Sen. Casey Won’t Commit to Cutting the $6 Trillion Needed to Balance the Budget; Blames Bush for Deficits

January 27, 2010 - 11:56 AM
The Democratic senator from Pennsylvania would not say, when asked, if he would support a federal spending cut of $6 trillion over the next decade --the amount needed to bring the budget into balance, according to a new CBO report.

Sen. Bob Casey (D-Pa.) (Photo courtesy of Casey's Senate Web site)

(CNSNews.com) - Sen. Bob Casey (D-Pa.) would not say, when asked, if he would support a federal spending cut of $6 trillion over the next decade, the amount needed to bring the budget into balance, according to a new Congressional Budget Office report.
 
At the Capitol on Tuesday, CNSNews.com asked: “The CBO estimates that the current budget trend will add $6 trillion to the national debt over the next 10 years. Do you support cutting federal spending by $6 trillion over 10 years to bring the budget into balance?”
 
“Well, what we need to do is get back to fiscal responsibility, and one of the problems -- one of the reasons why we’re still in the hole, and digging out of the hole, is because President Bush came into office and ran up -- he and his Republican friends -- ran up a lot of deficits,” Casey said.
 
“You know, President Clinton created 22 -- net 22 million jobs; Bush -- 2 million. So it’s 22 to 2 in terms of job creation,” he added. “And what President Obama walked into is a difficult economic and jobs environment, but also a fiscal nightmare and a ditch that we’ve been trying to dig out of. First thing we have to do is get full economic recovery, and as we get—as we reach that point, and we’re moving in a way where we’re growing the economy, we also have to get back to pay-as-you-go government which we haven’t had a while.”
 
CNSNews.com repeated the question: “Do you support cutting spending by $6 trillion over the next 10 years to help balance the budget?”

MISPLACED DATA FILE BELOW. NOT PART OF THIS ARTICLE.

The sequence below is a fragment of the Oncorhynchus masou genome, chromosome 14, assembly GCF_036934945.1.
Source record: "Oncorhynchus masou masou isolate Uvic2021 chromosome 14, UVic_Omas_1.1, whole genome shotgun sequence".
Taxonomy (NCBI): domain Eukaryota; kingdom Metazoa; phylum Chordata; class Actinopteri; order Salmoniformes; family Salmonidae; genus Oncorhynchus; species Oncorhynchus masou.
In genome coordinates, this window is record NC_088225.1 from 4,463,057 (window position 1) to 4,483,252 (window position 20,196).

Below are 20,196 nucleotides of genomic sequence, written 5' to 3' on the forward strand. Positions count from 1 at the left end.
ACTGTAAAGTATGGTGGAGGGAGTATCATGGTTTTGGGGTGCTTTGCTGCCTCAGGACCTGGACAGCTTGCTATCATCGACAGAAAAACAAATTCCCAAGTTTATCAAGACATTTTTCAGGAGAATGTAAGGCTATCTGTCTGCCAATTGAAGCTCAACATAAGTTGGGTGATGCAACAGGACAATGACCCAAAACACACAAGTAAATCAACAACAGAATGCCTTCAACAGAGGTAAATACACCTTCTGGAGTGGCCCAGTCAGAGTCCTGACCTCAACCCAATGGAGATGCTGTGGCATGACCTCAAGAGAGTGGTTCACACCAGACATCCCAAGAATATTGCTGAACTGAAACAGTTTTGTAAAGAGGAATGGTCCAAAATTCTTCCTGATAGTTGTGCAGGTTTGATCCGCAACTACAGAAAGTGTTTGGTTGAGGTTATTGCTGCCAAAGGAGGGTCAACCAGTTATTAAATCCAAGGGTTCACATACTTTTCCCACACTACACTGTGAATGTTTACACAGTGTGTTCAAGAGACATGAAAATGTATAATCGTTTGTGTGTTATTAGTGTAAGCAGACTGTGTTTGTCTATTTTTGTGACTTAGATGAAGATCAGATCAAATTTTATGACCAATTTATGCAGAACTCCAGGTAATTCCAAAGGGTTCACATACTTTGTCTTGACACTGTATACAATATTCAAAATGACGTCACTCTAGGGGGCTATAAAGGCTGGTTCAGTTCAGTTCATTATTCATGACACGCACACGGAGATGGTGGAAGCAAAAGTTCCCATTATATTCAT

But Casey was non-committal.
 
“I’m not going to commit to a dollar amount. I mean, there’s all kinds of numbers flying around,” he said. “Some are accurate, some aren’t.” 



The Congressional Budget Office report, released Tuesday, said the federal government would rack up $6.074 trillion in new deficit spending over the next decade, with much of that expected to pile onto the existing public debt, which the CBO predicts will reach a whopping $15 trillion by the end of 2020.
 
“Under the assumptions of the baseline, federal debt is projected to continue its upward climb, reaching $15 trillion (67 percent of GDP) by the end of 2020,” the CBO noted.
 
The CBO projects from 2011 to 2020 that an additional $600 billion will be added to the deficit annually. In 2010 alone, the budget deficit is projected to reach the $1.35 trillion mark.
 
In addition, the CBO said the unemployment rate would probably not go below 9 percent until 2012, while individual income taxes are expected to rise by 33 percent in 2011.
 
President Obama has announced that he would like a three-year freeze on ‘non-security’ spending which would amount to around $15 billion saved per year -- a small fraction of the total projected deficit.